Once when I was in university, a friend of a friend of mine ran an experiment. He took a slice of processed cheese, unwrapped it from its little plastic sheath, and threw it out on his deck. Then he left it alone to suffer through wind, rain, and animal attacks.
Four months later, the slice was still there. It was a little dried out, but otherwise as pure and orange and gelatinous as the day it was unwrapped. No mold, no animal bites, no rot of any kind.
Scary, no? Reminds me of the scene in Super Size Me (actually, I believe this was in the supporting stuff on the DVD) where the guy took some McD’s french fries and put them in a glass jar and, weeks later, they were as golden and clean as the day they were fried. YIKERS.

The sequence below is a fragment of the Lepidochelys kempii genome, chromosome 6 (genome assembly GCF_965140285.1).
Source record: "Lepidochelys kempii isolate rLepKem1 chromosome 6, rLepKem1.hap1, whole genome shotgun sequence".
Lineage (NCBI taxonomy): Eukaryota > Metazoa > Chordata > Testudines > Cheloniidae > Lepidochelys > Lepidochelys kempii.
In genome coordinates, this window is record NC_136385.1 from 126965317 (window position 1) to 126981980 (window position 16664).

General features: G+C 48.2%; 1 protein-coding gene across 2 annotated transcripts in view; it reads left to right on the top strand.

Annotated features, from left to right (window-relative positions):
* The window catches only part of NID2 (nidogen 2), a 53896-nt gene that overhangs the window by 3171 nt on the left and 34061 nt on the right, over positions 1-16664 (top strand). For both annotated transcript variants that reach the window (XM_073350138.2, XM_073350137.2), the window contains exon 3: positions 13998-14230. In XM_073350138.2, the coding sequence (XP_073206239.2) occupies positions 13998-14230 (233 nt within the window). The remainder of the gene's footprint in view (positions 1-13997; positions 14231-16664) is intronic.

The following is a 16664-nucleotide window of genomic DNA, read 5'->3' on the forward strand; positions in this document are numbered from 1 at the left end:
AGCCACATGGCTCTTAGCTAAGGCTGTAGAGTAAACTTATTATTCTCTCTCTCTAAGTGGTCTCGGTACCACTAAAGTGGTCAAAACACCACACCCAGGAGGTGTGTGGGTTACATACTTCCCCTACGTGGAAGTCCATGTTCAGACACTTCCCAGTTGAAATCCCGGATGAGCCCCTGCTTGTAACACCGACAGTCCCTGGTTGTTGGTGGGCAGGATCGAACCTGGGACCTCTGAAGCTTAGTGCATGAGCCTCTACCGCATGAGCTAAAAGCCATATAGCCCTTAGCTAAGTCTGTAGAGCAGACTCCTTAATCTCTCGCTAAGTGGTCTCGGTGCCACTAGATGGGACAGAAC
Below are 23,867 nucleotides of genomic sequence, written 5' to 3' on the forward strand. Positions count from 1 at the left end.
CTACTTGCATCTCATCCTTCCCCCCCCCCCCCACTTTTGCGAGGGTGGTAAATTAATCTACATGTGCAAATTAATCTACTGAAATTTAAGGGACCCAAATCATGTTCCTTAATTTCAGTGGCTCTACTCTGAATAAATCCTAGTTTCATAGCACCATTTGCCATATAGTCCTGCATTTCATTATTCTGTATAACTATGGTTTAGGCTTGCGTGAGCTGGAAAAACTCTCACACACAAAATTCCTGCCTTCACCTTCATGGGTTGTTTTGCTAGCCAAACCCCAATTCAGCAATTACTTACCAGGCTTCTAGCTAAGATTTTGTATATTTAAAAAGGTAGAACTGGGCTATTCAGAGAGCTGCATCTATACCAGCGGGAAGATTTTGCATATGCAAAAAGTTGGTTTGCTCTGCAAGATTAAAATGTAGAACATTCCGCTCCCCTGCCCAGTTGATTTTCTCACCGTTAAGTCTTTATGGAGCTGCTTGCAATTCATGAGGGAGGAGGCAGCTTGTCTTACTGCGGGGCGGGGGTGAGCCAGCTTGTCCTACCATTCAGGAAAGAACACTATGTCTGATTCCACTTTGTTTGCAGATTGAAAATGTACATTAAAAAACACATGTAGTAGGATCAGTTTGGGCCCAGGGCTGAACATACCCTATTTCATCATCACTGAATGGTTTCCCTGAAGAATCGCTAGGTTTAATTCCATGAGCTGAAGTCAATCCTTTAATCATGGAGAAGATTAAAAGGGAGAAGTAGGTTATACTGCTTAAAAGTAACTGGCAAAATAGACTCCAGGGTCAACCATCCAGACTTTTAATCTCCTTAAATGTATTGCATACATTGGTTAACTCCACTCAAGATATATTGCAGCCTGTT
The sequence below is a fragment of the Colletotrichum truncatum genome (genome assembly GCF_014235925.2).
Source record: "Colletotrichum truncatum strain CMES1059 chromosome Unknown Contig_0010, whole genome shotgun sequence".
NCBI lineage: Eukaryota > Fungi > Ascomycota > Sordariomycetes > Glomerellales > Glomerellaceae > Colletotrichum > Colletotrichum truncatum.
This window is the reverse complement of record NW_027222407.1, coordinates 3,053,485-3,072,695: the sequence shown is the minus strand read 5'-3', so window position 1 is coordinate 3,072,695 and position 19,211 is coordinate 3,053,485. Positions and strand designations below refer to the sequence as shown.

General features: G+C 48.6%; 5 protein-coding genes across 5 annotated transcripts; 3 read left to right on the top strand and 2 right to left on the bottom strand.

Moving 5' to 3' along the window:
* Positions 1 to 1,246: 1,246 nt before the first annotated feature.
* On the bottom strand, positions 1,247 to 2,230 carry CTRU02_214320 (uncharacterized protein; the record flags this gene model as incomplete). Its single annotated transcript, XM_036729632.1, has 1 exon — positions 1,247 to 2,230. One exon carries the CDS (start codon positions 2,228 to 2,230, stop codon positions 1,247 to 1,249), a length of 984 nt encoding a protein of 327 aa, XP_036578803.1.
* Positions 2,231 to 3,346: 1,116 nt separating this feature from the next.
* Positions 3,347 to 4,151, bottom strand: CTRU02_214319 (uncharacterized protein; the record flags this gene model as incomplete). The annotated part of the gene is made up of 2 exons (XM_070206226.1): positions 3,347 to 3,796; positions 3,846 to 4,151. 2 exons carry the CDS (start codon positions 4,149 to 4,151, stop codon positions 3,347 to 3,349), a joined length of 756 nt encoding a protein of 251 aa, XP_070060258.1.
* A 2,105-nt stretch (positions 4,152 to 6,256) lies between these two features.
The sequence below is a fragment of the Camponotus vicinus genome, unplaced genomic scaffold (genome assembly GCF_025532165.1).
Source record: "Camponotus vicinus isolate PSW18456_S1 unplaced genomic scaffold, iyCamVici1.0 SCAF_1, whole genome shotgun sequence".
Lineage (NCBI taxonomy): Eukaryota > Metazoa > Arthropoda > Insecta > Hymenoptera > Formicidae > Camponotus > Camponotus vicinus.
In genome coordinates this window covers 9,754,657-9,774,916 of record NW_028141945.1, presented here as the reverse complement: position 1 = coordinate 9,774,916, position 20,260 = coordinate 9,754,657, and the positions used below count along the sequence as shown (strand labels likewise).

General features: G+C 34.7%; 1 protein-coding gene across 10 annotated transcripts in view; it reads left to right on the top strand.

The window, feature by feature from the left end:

This comes to mind because the other day I was cleaning up some food to scrape into our compost bin, and I was wondering if, given the above experiments, it was actually okay to put cheese slices and McDonald’s french fries into your green bin. Would the power of the composting plant be able to break them down? Or would their plastic nature mean they fit in better with the blue bin stuff?
Which of the following so-called foods are real enough to actually qualify for green bin status?
- hard candies, like jellybeans, skittles, or candy canes
- chocolate syrup
- artificial cheese slices
- bubble gum
- fruit roll-ups
- cereals such as Lucky Charms and Cocoa Puffs
- unpopped kernels from microwave popcorn
- large pits, like those from avocados and peaches
- McDonald’s french fries
- Oreo cookies
Your guess is as good as mine!